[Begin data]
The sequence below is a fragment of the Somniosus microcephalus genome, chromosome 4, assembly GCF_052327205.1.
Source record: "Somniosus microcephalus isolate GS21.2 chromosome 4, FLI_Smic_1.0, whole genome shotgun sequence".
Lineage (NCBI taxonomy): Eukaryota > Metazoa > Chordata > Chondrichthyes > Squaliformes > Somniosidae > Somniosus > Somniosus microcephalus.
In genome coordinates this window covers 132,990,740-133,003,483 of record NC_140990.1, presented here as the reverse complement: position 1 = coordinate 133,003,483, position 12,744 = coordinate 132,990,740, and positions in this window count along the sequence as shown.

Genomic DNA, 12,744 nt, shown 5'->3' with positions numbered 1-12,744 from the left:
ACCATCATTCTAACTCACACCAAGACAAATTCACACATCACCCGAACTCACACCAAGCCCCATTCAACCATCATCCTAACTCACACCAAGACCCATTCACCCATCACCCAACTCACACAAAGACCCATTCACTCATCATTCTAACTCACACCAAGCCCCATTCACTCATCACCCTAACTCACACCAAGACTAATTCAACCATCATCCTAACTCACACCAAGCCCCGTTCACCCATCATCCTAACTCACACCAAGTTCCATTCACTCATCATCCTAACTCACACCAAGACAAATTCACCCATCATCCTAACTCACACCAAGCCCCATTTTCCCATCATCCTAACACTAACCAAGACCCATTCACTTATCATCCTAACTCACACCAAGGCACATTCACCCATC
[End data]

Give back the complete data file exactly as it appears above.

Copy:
The sequence below is a fragment of the Somniosus microcephalus genome, chromosome 4, assembly GCF_052327205.1.
Source record: "Somniosus microcephalus isolate GS21.2 chromosome 4, FLI_Smic_1.0, whole genome shotgun sequence".
Lineage (NCBI taxonomy): Eukaryota > Metazoa > Chordata > Chondrichthyes > Squaliformes > Somniosidae > Somniosus > Somniosus microcephalus.
In genome coordinates this window covers 132,990,740-133,003,483 of record NC_140990.1, presented here as the reverse complement: position 1 = coordinate 133,003,483, position 12,744 = coordinate 132,990,740, and positions in this window count along the sequence as shown.

Genomic DNA, 12,744 nt, shown 5'->3' with positions numbered 1-12,744 from the left:
ACCATCATTCTAACTCACACCAAGACAAATTCACACATCACCCGAACTCACACCAAGCCCCATTCAACCATCATCCTAACTCACACCAAGACCCATTCACCCATCACCCAACTCACACAAAGACCCATTCACTCATCATTCTAACTCACACCAAGCCCCATTCACTCATCACCCTAACTCACACCAAGACTAATTCAACCATCATCCTAACTCACACCAAGCCCCGTTCACCCATCATCCTAACTCACACCAAGTTCCATTCACTCATCATCCTAACTCACACCAAGACAAATTCACCCATCATCCTAACTCACACCAAGCCCCATTTTCCCATCATCCTAACACTAACCAAGACCCATTCACTTATCATCCTAACTCACACCAAGGCACATTCACCCATC